Shows what I know, huh? But that is, actually, some of the fun about seeing Indian movies: You get to immerse yourself in a completely different film culture for a few hours, and the rules which you didn't even realize were rules don't apply.

Endhiran (The Robot)

* * * (out of four)
Seen 9 October 2010 at Entertainment Cinemas Fresh Pond #3 (Indian Movies)

Enthiran is long, uneven, and like many films that attempt to be all things to all people, frequently comes off as a muddled, drawn-out mess. However, the thing about the Indian style of filmmaking - which seems to be based on the idea of giving audiences everything they might want in a movie in every movie, thus creating Frankenstein monsters like this three-hour musical sci-fi adventure romantic comedy - is that at some point, so long as the folks involved are relatively capable, the filmmaker will either hit on something he does well or will combine things in a way that creates something as new and exciting as it is bizarre. That's what Endhiran is - a mess, but one with some occasional truly inspired lunacy.

As the film opens, Dr. "Vasi" Vaseegaran (Rajinikanth) is hard at work on his latest creation, so hard at work that his medical student girlfriend Sana (Aishwarya Rai Bachchan) is feeling neglected. Eventually he succeeds at creating this humanoid robot (and because the scientists who build these things are egomaniacs, he gives it a face to match his own), names it "Chitti", and begins training it so that the Artificial Intelligence Research & Development center can certify it for military work. However, AIRD is run by Vasi's old teacher, Dr. Bhora (Danny Denzongpa), whose own work on the subject has not borne fruit, and he posits that Chitti is flawed for lacking human emotion. So Vasi starts working on that - although, let me say, when you've got a girlfriend who looks like Sana, your incredibly powerful robot developing human emotions could lead to some predictable problems.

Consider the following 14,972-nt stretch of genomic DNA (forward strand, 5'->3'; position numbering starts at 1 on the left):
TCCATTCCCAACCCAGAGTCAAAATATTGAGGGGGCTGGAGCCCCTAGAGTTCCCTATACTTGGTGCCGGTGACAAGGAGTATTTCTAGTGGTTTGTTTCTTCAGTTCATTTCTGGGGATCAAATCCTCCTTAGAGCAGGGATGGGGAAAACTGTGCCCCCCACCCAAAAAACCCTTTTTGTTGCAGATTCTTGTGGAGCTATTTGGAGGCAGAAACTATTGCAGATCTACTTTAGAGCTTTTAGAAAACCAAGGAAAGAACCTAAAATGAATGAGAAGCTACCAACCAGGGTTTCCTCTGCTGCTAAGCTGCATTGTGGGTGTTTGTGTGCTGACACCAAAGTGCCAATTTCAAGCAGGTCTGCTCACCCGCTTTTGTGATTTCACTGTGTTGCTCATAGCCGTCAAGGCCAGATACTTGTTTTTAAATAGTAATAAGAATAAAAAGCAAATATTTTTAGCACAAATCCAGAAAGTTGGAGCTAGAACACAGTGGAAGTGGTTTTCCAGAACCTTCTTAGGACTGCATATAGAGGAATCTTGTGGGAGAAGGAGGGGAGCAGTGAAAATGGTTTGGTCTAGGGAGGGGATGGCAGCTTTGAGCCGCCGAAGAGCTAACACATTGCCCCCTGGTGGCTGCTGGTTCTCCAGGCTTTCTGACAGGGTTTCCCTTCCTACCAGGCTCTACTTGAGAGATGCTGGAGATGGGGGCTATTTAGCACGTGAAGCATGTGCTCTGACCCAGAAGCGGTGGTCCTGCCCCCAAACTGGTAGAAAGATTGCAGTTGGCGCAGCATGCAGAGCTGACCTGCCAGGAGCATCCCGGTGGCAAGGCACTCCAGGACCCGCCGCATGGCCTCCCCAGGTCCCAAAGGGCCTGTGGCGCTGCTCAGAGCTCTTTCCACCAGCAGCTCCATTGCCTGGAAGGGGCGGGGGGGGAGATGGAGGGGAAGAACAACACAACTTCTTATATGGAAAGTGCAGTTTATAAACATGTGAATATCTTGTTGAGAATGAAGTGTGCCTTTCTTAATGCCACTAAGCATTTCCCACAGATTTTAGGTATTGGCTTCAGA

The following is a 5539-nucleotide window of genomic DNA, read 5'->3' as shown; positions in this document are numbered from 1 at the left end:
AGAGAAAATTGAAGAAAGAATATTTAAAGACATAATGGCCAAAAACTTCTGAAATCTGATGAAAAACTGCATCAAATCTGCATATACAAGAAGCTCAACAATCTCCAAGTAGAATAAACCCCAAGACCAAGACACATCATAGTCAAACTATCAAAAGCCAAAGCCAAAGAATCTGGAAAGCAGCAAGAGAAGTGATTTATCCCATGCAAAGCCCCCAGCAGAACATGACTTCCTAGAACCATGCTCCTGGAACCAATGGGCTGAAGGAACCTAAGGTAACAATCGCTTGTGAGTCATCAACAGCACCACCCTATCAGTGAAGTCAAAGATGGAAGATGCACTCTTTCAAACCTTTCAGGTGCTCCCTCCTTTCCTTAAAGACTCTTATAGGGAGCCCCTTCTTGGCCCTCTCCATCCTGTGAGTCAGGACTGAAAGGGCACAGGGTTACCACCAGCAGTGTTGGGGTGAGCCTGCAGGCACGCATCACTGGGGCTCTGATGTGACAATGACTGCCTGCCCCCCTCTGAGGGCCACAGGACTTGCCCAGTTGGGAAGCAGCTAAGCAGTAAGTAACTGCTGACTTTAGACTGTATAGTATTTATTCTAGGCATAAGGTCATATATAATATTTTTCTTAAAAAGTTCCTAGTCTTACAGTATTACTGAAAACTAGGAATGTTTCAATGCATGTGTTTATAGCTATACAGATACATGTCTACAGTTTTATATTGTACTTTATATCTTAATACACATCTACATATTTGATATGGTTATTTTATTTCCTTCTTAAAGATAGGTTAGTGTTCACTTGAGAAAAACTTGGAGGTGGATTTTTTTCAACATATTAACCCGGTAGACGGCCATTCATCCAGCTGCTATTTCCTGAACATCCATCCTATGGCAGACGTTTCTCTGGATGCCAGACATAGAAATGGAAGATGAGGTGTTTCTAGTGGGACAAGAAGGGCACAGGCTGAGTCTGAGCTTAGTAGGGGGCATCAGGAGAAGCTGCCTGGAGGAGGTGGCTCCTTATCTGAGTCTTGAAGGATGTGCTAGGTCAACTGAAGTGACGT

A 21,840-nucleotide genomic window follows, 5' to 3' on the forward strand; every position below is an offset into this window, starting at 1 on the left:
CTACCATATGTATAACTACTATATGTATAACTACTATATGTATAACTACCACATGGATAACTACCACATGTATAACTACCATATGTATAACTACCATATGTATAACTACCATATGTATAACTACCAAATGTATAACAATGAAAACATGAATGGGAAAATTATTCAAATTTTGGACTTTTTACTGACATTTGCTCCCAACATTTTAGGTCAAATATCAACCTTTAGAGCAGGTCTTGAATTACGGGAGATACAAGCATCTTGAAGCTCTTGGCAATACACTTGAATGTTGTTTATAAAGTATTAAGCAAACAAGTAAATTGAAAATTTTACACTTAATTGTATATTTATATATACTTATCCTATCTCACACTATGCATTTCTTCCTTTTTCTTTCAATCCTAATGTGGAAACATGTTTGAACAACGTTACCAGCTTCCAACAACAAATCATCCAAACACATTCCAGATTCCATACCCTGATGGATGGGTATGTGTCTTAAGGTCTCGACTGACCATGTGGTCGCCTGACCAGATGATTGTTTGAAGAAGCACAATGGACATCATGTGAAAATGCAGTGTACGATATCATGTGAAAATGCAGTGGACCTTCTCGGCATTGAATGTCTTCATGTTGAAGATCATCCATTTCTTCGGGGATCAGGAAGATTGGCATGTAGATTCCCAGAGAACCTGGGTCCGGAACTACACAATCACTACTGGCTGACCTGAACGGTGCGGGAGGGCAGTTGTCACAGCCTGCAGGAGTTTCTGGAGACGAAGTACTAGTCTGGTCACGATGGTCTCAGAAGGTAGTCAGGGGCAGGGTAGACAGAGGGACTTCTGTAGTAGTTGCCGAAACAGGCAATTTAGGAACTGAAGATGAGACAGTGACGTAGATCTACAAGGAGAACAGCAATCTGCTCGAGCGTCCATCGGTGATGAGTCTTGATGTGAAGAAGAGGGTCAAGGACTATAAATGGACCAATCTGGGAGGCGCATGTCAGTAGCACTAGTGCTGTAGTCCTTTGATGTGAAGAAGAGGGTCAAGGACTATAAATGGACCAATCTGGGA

Endhiran was a longtime pet project for writer/director Shankar (like many involved in the production, he's a big enough deal to be credited with just the one name), and in realizing it, he's made the most expensive film yet produced in India. The money certainly shows up on screen: Not only does the film star Aishwarya Rai Bachchan and Rajinikanth (so popular that his animated "Superstar Rajini" logo dwarfs those of the studio and production company), but their fantasy music sequences are shot in Peru and other far-off lands. Several visual effects companies from Asia to America are brought in to do extensive digital and animatronic work, and while one or two bits of work disappoint, most looks good, and the extensive compositing is seamless. Folks from Hollywood are brought in to work on production and costume design, and Hong Kong's Yuen Woo-ping works on action choreography. The music by frequent Shankar collaborator A.R. Rahman is catchy, and some of the musical production numbers are very well done indeed.

Full review at EFC.


Anonymous said...

Nice review. Rajini is indeed a big star in India and especially in the state of Tamil Nadu. He has been the superstar for the past 30 years. He is known for his honesty, integrity, simplicity and down to earth personality. Political parties that he supported have won elections. The reason for his success is mainly due to his next door looks which people identify with.
And yeah Shankar is big deal too. All his movies so far are blockbusters. But the reason his name is displayed without a last name is because in the state of Tamil Nadu people usually don't have a last name and instead they have the initials of the first letter of their parent's name. E.g. S.Shankar.

Jason said...

Huh, learn something new every day. That's an arrangement that sounds like it could get really confusing in a country as populous as India, though.

And it is kind of amazing that Rajini is that popular; after I realized what that logo was, I was racking my brain to try and figure out who could get away with something similar in other territories (or merit it, without the grandiosity of the display contributing to a backlash). Maybe Tom Cruise, for a while, or Jack Nicholson, but past that, I'm stumped.

Stargazer said...

It was nice to read your blog on endhiran all the more because since you are not a tamil :) I happenned by your blog while searching on google for endhiran blogs... do read my blog if u find time at http://isthismalarkey.blogspot.com/

Modular Robots said...

oh, you are talking about Indian Movie "The Robot", its one of My Favorite Movies..

Thank you for post